Back in time: Moon landing grips Fiji

(L-R): Asinate Bulai, Viki Mar, Maria Shaw and Suli Losalani listen to a transistor in Suva. Picture: FILE

Thousands of people in villages and towns around Fiji spent Monday, July 21, 1969 glued to their radio sets listening to broadcasts of the historical moon exploration.

It was the broadcast of the famous Apollo 11 mission where the first human landed on the moon.

According to the National Aeronautics and Space Administration (NASA), Apollo 11 launched from Cape Kennedy on July 16, 1969, carrying Commander Armstrong, Command Module Pilot Michael Collins and Lunar Module Pilot Edwin “Buzz” Aldrin into an initial Earth-orbit of 114 by 116 miles.

An estimated 650 million people watched Armstrong’s televised image and heard his voice describe the event.

In Suva, the ripple of excitement, coupled with a feeling of awe, was felt throughout the city as, at 2:57pm, Neil Armstrong’s left foot came into contact with the moon’s surface.

Typists, clerks, government officials, storekeepers, shop assistants and customers gathered around the nearest radio to listen of the mission.

The Fiji Times on Tuesday July 22, 1969 published an article on the moon exploration, describing how Fijians were excited about the successful Apollo 11 mission.

Many of those who had to keep on the move had portable transistors held against their ears as they went about the streets of Suva.

Even the conference of the Methodist Church in Fiji was interrupted while about 300 delegates listened over a loudspeaker system to the astronauts first landing on the moon surface.

This newspaper reported one large office which employed about 60 people had a radio on each floor.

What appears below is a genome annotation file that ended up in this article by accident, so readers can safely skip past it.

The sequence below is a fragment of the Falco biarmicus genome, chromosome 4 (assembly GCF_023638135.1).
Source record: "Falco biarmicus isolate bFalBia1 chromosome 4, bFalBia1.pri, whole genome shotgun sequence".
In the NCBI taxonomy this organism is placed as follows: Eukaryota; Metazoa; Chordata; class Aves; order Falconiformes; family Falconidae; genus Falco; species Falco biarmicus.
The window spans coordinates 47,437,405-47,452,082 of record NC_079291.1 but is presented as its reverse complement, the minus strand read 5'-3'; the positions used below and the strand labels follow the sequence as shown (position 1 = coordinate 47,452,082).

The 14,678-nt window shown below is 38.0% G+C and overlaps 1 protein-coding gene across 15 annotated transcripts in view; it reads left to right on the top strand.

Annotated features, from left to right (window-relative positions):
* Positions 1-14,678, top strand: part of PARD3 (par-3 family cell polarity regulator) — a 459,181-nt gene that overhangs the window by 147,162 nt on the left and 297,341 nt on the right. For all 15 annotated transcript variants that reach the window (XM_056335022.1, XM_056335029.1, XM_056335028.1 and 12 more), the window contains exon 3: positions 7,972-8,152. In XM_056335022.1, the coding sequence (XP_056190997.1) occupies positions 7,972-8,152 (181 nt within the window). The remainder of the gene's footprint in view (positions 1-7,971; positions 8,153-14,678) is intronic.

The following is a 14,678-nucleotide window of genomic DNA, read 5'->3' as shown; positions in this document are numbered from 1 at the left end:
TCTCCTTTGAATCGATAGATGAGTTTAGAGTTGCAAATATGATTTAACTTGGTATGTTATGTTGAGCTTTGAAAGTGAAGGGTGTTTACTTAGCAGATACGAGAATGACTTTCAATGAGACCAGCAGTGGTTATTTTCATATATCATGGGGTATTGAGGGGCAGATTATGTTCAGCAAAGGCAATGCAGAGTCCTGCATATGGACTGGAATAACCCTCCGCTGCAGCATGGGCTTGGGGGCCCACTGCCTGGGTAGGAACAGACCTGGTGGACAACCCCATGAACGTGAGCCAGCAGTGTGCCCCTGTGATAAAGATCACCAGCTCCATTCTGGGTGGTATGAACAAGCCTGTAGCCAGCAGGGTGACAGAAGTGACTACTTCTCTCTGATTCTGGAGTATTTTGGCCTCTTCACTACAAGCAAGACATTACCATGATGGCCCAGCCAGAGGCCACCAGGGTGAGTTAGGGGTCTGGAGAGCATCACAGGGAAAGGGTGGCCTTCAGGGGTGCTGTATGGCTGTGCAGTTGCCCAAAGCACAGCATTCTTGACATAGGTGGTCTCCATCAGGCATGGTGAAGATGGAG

While the first few steps were taken, everyone clustered around the radios but later returned to their desks to listen while they worked.

In a department store, the report described staff members and customers listened to radios owned by the store or brought in by staff members and shoppers wandered in, listened for a while and eventually tore themselves away.

According to the report, when the first steps were taken on the moon, a great shout from the listeners resounded through the shop.

Employers had taken an understanding attitude and allowed their staff members to turn on the broadcast.

After all, a number of them had their own ears stuck next to a radio.

At Lautoka, many people arrived late for work.

They were willing to risk incurring the wrath of their employers rather than miss the early morning broadcasts.

Lautoka Cathay Hotel manager Fred Carter tried unsuccessfully to tune his television set in to the mission.

Mr Carter had recently been picking up clear images because of freak atmospheric conditions but on Monday July 21, all his television set managed to produce was the sound of voices from an unidentified television channel, giving a commentary on the landing.

According to the National Geographic, the pair stayed on the moon’s surface for 21 hours and 36 minutes before rendezvousing with Mr Collins and heading back to Earth.

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